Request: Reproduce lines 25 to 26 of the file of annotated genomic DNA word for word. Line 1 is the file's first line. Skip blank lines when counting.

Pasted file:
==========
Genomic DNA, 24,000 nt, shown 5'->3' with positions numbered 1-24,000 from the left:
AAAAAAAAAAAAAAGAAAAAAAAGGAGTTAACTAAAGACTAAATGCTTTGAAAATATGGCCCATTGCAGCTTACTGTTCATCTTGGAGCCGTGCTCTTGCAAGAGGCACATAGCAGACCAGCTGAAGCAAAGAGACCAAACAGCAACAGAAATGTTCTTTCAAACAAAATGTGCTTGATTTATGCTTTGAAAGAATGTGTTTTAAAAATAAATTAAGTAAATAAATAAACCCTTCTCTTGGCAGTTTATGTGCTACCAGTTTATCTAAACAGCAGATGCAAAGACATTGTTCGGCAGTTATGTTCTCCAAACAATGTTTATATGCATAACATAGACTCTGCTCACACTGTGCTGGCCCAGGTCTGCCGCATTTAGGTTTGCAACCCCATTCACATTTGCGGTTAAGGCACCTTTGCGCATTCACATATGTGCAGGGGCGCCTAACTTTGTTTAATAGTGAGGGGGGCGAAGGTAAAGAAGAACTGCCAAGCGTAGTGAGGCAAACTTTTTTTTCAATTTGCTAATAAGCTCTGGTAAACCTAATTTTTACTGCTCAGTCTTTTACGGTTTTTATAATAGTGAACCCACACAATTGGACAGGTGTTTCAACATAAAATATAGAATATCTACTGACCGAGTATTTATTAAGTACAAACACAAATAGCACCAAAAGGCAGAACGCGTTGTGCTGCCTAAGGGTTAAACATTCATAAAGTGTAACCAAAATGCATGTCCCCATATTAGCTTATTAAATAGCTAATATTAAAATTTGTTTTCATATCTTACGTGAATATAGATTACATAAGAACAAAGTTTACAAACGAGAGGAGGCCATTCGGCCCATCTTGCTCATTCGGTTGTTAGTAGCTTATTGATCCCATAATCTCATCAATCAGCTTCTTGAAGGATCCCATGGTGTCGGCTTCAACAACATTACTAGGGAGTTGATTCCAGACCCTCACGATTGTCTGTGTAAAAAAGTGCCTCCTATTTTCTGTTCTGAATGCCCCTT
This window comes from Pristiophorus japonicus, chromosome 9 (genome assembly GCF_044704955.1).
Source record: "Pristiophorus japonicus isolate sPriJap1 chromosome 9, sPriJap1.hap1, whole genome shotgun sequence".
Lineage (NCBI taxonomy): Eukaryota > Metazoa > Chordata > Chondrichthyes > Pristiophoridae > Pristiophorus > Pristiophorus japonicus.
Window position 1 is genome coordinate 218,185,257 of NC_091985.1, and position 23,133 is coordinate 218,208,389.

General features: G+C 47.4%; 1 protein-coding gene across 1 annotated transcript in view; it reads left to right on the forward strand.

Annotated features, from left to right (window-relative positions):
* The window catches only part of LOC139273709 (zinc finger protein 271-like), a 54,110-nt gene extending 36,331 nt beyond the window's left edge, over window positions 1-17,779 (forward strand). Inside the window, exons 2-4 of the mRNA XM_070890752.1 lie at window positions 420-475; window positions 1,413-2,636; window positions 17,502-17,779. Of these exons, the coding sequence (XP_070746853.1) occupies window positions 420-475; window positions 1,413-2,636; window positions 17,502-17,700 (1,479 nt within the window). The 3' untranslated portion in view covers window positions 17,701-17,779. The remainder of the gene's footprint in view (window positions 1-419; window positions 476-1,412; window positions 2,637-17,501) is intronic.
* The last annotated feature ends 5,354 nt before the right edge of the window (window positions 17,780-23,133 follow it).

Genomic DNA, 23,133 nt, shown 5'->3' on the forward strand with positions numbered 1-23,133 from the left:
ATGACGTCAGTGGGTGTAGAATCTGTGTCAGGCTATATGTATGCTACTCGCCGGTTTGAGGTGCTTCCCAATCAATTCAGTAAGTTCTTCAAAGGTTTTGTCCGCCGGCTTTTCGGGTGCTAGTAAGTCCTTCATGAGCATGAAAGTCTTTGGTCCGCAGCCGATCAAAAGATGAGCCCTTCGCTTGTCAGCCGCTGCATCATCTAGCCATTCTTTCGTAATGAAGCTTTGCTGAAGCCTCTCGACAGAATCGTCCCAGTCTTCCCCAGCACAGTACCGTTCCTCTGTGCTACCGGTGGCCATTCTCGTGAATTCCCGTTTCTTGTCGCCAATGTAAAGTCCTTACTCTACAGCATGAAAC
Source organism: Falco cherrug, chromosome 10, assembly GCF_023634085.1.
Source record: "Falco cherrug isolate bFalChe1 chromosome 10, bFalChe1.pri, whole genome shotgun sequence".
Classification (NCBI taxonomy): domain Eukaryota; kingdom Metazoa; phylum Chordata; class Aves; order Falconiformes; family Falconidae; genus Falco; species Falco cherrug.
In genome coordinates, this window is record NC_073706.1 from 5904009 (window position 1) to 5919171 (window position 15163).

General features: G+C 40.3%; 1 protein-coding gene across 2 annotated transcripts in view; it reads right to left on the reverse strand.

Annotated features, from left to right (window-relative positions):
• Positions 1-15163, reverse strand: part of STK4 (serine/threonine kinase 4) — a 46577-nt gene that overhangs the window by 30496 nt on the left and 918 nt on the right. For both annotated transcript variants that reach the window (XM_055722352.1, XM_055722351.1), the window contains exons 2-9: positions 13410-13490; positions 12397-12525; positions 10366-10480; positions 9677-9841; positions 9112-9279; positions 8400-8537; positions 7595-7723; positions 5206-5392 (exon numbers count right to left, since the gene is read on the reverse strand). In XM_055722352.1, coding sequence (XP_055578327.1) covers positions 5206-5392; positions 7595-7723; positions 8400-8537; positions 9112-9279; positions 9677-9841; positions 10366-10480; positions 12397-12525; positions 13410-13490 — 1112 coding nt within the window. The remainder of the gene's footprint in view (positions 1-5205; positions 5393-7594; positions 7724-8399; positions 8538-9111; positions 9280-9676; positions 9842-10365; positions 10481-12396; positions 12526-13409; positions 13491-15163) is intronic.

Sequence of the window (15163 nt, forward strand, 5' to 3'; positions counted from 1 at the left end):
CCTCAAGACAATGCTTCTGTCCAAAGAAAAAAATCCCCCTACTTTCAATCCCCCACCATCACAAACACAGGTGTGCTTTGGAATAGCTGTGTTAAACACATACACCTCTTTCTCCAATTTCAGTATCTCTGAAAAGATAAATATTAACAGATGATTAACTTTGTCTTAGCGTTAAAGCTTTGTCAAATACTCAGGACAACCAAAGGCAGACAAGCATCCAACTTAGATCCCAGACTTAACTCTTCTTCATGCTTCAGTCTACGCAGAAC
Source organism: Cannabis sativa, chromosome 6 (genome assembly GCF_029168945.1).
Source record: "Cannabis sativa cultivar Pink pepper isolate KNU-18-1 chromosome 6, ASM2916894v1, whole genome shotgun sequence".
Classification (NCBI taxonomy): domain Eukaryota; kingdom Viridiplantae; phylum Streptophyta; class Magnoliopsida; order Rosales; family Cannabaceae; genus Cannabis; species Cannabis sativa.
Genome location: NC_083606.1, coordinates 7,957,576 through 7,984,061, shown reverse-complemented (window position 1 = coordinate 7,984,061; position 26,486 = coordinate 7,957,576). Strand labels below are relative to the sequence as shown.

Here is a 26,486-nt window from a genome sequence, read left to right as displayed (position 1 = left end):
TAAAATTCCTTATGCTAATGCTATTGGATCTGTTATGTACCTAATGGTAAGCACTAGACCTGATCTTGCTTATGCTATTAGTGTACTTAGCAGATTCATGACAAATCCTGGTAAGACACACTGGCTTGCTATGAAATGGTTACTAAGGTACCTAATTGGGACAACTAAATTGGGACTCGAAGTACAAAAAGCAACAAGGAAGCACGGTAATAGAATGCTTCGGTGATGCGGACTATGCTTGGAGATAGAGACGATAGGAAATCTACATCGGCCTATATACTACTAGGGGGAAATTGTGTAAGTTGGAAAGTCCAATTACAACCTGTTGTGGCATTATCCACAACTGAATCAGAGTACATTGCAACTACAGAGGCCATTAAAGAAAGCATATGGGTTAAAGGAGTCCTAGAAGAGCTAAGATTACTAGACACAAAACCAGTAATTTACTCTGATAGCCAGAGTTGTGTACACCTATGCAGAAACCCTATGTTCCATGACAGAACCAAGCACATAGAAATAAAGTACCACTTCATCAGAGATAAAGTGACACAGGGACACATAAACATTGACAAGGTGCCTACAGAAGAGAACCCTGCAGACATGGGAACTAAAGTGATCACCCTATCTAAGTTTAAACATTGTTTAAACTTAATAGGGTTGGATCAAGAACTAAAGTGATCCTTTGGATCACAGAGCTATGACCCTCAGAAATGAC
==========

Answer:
Genome location: NC_083606.1, coordinates 7,957,576 through 7,984,061, shown reverse-complemented (window position 1 = coordinate 7,984,061; position 26,486 = coordinate 7,957,576). Strand labels below are relative to the sequence as shown.

Here is a 26,486-nt window from a genome sequence, read left to right as displayed (position 1 = left end):